Rollins is recognized by The Princeton Review in its annual guide to the country’s green colleges.
Photo by Scott Cook
Rollins is one of the nation’s 399 most environmentally responsible colleges according to The Princeton Review. The education services company known for its test prep and tutoring services, books, and college rankings features Rollins in the 2018 edition of its book, The Princeton Review Guide to 399 Green Colleges.
The Princeton Review chose the schools for this ninth annual edition of its “green guide” based on data from the company’s 2017–18 survey of hundreds of four-year colleges concerning the schools’ commitments to the environment and sustainability. The schools were selected based on their academic offerings, campus policies, initiatives, activities, and career preparation for students.
“We strongly recommend Rollins and the other fine colleges in this guide to the many environmentally minded students who seek to study and live at green colleges,” says Robert Franek, editor-in-chief of The Princeton Review. Franek explains that 63 percent of students said having information about a college’s commitment to the environment would influence their decision to apply to or attend the school.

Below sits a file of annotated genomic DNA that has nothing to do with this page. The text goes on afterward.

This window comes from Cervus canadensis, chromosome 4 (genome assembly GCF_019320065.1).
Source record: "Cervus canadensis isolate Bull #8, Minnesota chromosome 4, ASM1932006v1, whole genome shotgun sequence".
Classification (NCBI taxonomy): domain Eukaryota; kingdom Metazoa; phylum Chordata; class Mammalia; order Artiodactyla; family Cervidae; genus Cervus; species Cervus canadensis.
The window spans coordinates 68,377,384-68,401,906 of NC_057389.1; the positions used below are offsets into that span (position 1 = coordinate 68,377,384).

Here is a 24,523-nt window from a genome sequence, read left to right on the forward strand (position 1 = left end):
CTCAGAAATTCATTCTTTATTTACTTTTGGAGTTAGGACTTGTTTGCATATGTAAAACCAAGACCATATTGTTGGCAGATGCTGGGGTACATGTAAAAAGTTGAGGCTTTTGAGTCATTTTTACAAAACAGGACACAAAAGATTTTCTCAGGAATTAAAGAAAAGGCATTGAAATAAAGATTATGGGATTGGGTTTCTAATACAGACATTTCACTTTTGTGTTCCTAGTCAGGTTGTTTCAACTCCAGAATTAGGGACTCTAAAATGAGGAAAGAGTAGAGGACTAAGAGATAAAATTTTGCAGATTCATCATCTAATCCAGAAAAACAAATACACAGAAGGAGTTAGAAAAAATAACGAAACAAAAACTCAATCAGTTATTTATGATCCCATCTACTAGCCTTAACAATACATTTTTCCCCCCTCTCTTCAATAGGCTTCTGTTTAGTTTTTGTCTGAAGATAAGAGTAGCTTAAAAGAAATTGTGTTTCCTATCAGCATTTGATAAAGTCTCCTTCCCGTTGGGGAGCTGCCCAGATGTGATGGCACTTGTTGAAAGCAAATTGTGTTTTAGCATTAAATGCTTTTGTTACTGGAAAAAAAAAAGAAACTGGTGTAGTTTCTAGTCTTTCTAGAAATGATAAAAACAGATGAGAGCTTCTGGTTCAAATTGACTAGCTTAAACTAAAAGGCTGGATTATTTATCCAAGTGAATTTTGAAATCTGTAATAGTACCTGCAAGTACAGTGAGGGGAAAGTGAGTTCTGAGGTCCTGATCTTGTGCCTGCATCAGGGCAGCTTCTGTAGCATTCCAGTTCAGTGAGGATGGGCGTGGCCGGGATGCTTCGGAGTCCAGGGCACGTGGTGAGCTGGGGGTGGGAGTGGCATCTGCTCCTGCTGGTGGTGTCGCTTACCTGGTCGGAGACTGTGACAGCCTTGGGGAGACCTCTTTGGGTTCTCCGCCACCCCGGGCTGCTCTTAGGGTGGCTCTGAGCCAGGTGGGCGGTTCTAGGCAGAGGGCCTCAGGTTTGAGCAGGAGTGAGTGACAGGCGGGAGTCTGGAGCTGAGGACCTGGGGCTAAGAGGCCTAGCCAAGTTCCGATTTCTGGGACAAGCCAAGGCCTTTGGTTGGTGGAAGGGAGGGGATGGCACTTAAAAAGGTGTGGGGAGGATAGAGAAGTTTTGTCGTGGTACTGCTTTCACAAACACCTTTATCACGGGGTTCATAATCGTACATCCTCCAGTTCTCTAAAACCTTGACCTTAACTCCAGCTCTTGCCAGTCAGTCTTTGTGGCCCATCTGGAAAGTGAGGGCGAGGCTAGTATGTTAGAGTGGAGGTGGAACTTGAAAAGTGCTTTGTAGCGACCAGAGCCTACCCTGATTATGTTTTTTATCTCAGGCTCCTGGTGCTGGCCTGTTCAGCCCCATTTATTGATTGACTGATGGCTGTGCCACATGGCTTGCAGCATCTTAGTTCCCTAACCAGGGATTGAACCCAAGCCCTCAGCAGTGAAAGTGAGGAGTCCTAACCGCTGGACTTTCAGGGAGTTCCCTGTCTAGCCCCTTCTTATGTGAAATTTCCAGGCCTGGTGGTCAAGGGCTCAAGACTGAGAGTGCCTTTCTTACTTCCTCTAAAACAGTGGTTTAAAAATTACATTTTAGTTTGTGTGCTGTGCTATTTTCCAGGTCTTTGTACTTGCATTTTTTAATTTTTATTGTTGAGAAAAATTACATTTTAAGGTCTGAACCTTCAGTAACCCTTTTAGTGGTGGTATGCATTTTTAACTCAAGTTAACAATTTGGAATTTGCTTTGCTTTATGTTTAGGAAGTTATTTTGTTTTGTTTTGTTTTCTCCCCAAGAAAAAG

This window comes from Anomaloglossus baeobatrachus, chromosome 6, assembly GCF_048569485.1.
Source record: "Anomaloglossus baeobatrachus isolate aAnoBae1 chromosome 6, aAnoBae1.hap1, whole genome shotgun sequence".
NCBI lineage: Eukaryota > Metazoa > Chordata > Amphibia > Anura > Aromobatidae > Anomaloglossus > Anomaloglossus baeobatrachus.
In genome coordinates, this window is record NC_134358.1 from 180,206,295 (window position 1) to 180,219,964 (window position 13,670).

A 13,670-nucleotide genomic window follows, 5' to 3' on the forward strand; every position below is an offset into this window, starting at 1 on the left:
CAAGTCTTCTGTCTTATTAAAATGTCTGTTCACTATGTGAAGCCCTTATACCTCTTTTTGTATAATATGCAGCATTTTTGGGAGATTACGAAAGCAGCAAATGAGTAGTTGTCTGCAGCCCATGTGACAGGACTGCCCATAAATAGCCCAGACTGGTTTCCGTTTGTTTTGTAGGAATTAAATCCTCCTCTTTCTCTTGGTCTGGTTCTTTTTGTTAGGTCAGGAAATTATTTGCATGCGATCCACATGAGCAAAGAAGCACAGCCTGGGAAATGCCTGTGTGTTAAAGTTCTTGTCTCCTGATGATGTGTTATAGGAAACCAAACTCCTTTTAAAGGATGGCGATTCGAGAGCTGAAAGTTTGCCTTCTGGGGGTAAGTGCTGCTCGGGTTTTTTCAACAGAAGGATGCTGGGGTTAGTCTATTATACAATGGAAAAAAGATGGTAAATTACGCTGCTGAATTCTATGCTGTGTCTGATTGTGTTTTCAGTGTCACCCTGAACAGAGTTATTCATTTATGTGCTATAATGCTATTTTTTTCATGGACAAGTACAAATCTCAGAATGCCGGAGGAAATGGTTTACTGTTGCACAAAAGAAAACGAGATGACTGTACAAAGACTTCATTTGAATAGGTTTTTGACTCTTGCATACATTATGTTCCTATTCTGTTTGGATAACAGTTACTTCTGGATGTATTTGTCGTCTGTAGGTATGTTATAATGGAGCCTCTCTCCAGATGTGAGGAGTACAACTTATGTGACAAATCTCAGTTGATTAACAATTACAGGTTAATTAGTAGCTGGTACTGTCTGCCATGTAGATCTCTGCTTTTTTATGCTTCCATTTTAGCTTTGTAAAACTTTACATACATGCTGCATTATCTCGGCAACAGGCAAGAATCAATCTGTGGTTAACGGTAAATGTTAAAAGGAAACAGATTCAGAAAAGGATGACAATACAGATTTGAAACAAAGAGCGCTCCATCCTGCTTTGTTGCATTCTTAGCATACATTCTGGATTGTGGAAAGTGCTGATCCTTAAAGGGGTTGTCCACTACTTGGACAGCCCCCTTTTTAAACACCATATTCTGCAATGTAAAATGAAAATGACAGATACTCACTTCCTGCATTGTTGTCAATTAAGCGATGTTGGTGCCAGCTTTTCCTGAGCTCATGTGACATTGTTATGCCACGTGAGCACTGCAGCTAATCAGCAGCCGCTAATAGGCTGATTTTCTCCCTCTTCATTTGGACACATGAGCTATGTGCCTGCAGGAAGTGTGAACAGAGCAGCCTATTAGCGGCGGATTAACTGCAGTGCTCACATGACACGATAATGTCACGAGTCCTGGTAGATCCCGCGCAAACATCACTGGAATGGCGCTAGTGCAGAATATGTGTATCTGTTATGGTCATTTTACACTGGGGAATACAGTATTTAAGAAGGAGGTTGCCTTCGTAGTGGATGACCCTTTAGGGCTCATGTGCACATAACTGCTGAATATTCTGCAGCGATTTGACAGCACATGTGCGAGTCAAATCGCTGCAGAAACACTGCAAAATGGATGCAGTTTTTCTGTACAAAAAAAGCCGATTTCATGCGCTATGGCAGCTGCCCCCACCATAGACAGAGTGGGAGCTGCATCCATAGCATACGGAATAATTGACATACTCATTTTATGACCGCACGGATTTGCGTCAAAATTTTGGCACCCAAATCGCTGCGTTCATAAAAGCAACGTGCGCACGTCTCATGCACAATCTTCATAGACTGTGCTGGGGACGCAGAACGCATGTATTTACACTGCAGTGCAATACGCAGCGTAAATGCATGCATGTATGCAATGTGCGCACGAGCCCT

Rollins earned a “Green Rating” score of 86 out of 99. The Princeton Review cites the College’s focus on renewable energy, alternative transportation, and recycling programs as a few of the sustainability standouts on campus. The Bush Science Center, for example, features multiple heat-recovery wheels that allow the school to save up to 70 percent of the energy associated with heating, cooling, and dehumidification. Recent construction ensures the school is excessively bike- and pedestrian-friendly, and Rollins’ bike-share program makes getting around campus a breeze. In dining services, a reusable take-out program is available, and all Styrofoam cups, lids, and straws have been removed and replaced with biodegradable products. Additionally, the College has installed 31 hydration stations, which have saved almost 350,000 bottles of water in only two years.